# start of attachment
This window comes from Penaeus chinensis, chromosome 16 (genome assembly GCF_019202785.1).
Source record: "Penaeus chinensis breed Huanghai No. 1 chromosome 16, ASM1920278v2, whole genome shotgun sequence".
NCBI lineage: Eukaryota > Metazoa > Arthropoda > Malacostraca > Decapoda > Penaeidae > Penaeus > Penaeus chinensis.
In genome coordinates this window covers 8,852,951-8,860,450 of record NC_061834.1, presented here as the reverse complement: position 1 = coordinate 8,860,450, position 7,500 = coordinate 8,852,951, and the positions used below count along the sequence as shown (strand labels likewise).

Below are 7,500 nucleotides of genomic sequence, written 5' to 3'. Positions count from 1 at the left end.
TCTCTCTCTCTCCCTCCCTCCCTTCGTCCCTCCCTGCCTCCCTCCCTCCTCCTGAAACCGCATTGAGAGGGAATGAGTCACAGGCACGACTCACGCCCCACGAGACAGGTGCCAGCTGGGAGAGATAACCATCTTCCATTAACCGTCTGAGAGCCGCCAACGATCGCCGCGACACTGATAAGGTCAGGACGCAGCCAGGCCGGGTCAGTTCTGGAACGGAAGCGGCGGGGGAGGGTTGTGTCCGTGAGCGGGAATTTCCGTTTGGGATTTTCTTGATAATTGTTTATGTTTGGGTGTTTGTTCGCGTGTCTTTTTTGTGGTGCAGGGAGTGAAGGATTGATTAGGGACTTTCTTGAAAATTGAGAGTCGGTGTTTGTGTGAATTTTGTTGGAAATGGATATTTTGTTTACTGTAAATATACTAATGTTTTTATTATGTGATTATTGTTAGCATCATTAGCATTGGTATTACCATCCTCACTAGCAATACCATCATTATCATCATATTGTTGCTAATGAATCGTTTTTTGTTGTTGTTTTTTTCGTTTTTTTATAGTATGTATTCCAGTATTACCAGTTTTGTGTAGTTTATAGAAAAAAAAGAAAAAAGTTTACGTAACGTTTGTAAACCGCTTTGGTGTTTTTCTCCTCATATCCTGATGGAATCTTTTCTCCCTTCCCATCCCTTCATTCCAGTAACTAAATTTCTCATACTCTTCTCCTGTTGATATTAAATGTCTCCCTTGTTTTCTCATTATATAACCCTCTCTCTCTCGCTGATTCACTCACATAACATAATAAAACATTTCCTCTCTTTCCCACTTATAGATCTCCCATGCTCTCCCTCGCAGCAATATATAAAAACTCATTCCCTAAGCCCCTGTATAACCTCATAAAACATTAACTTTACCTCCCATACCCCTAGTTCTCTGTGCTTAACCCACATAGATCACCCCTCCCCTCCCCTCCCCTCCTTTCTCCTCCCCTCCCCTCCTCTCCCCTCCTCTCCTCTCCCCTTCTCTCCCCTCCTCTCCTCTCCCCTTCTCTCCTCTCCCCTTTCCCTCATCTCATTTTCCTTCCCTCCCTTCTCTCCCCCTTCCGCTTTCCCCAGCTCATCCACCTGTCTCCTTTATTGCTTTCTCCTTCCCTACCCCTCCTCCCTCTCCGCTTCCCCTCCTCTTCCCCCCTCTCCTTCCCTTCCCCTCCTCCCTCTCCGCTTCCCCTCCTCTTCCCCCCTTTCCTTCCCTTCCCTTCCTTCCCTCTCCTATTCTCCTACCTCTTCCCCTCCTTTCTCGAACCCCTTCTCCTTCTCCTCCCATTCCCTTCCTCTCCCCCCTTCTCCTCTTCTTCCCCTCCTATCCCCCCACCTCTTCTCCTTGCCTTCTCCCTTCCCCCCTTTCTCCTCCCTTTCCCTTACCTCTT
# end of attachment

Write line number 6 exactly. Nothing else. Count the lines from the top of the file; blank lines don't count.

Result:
TCTCTCTCTCTCCCTCCCTCCCTTCGTCCCTCCCTGCCTCCCTCCCTCCTCCTGAAACCGCATTGAGAGGGAATGAGTCACAGGCACGACTCACGCCCCACGAGACAGGTGCCAGCTGGGAGAGATAACCATCTTCCATTAACCGTCTGAGAGCCGCCAACGATCGCCGCGACACTGATAAGGTCAGGACGCAGCCAGGCCGGGTCAGTTCTGGAACGGAAGCGGCGGGGGAGGGTTGTGTCCGTGAGCGGGAATTTCCGTTTGGGATTTTCTTGATAATTGTTTATGTTTGGGTGTTTGTTCGCGTGTCTTTTTTGTGGTGCAGGGAGTGAAGGATTGATTAGGGACTTTCTTGAAAATTGAGAGTCGGTGTTTGTGTGAATTTTGTTGGAAATGGATATTTTGTTTACTGTAAATATACTAATGTTTTTATTATGTGATTATTGTTAGCATCATTAGCATTGGTATTACCATCCTCACTAGCAATACCATCATTATCATCATATTGTTGCTAATGAATCGTTTTTTGTTGTTGTTTTTTTCGTTTTTTTATAGTATGTATTCCAGTATTACCAGTTTTGTGTAGTTTATAGAAAAAAAAGAAAAAAGTTTACGTAACGTTTGTAAACCGCTTTGGTGTTTTTCTCCTCATATCCTGATGGAATCTTTTCTCCCTTCCCATCCCTTCATTCCAGTAACTAAATTTCTCATACTCTTCTCCTGTTGATATTAAATGTCTCCCTTGTTTTCTCATTATATAACCCTCTCTCTCTCGCTGATTCACTCACATAACATAATAAAACATTTCCTCTCTTTCCCACTTATAGATCTCCCATGCTCTCCCTCGCAGCAATATATAAAAACTCATTCCCTAAGCCCCTGTATAACCTCATAAAACATTAACTTTACCTCCCATACCCCTAGTTCTCTGTGCTTAACCCACATAGATCACCCCTCCCCTCCCCTCCCCTCCTTTCTCCTCCCCTCCCCTCCTCTCCCCTCCTCTCCTCTCCCCTTCTCTCCCCTCCTCTCCTCTCCCCTTCTCTCCTCTCCCCTTTCCCTCATCTCATTTTCCTTCCCTCCCTTCTCTCCCCCTTCCGCTTTCCCCAGCTCATCCACCTGTCTCCTTTATTGCTTTCTCCTTCCCTACCCCTCCTCCCTCTCCGCTTCCCCTCCTCTTCCCCCCTCTCCTTCCCTTCCCCTCCTCCCTCTCCGCTTCCCCTCCTCTTCCCCCCTTTCCTTCCCTTCCCTTCCTTCCCTCTCCTATTCTCCTACCTCTTCCCCTCCTTTCTCGAACCCCTTCTCCTTCTCCTCCCATTCCCTTCCTCTCCCCCCTTCTCCTCTTCTTCCCCTCCTATCCCCCCACCTCTTCTCCTTGCCTTCTCCCTTCCCCCCTTTCTCCTCCCTTTCCCTTACCTCTT